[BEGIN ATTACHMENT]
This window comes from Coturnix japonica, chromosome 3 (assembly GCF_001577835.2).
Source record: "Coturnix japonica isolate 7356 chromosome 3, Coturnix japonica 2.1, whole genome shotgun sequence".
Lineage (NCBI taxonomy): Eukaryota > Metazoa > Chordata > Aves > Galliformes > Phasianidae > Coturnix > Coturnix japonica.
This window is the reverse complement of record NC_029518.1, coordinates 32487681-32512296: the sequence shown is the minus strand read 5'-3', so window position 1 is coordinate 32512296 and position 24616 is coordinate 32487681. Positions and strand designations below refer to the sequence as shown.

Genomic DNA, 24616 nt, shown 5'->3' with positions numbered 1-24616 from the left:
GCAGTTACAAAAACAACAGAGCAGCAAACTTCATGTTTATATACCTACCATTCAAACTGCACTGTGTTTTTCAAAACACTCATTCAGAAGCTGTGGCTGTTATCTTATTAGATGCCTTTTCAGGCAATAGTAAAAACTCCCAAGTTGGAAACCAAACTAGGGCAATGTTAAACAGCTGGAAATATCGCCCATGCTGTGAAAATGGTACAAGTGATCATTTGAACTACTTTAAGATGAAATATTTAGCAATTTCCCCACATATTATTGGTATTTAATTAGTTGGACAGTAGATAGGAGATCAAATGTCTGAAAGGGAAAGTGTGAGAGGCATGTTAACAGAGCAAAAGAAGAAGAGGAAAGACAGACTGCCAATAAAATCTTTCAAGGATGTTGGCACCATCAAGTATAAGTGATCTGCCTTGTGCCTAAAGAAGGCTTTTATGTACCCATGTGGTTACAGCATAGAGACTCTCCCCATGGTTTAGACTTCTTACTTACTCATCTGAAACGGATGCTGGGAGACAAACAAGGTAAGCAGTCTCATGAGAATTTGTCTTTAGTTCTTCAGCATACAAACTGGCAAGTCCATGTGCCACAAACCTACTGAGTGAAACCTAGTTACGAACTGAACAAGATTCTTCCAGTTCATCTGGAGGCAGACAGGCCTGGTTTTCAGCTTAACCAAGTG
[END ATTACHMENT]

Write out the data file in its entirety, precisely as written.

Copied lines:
This window comes from Coturnix japonica, chromosome 3 (assembly GCF_001577835.2).
Source record: "Coturnix japonica isolate 7356 chromosome 3, Coturnix japonica 2.1, whole genome shotgun sequence".
Lineage (NCBI taxonomy): Eukaryota > Metazoa > Chordata > Aves > Galliformes > Phasianidae > Coturnix > Coturnix japonica.
This window is the reverse complement of record NC_029518.1, coordinates 32487681-32512296: the sequence shown is the minus strand read 5'-3', so window position 1 is coordinate 32512296 and position 24616 is coordinate 32487681. Positions and strand designations below refer to the sequence as shown.

Genomic DNA, 24616 nt, shown 5'->3' with positions numbered 1-24616 from the left:
GCAGTTACAAAAACAACAGAGCAGCAAACTTCATGTTTATATACCTACCATTCAAACTGCACTGTGTTTTTCAAAACACTCATTCAGAAGCTGTGGCTGTTATCTTATTAGATGCCTTTTCAGGCAATAGTAAAAACTCCCAAGTTGGAAACCAAACTAGGGCAATGTTAAACAGCTGGAAATATCGCCCATGCTGTGAAAATGGTACAAGTGATCATTTGAACTACTTTAAGATGAAATATTTAGCAATTTCCCCACATATTATTGGTATTTAATTAGTTGGACAGTAGATAGGAGATCAAATGTCTGAAAGGGAAAGTGTGAGAGGCATGTTAACAGAGCAAAAGAAGAAGAGGAAAGACAGACTGCCAATAAAATCTTTCAAGGATGTTGGCACCATCAAGTATAAGTGATCTGCCTTGTGCCTAAAGAAGGCTTTTATGTACCCATGTGGTTACAGCATAGAGACTCTCCCCATGGTTTAGACTTCTTACTTACTCATCTGAAACGGATGCTGGGAGACAAACAAGGTAAGCAGTCTCATGAGAATTTGTCTTTAGTTCTTCAGCATACAAACTGGCAAGTCCATGTGCCACAAACCTACTGAGTGAAACCTAGTTACGAACTGAACAAGATTCTTCCAGTTCATCTGGAGGCAGACAGGCCTGGTTTTCAGCTTAACCAAGTG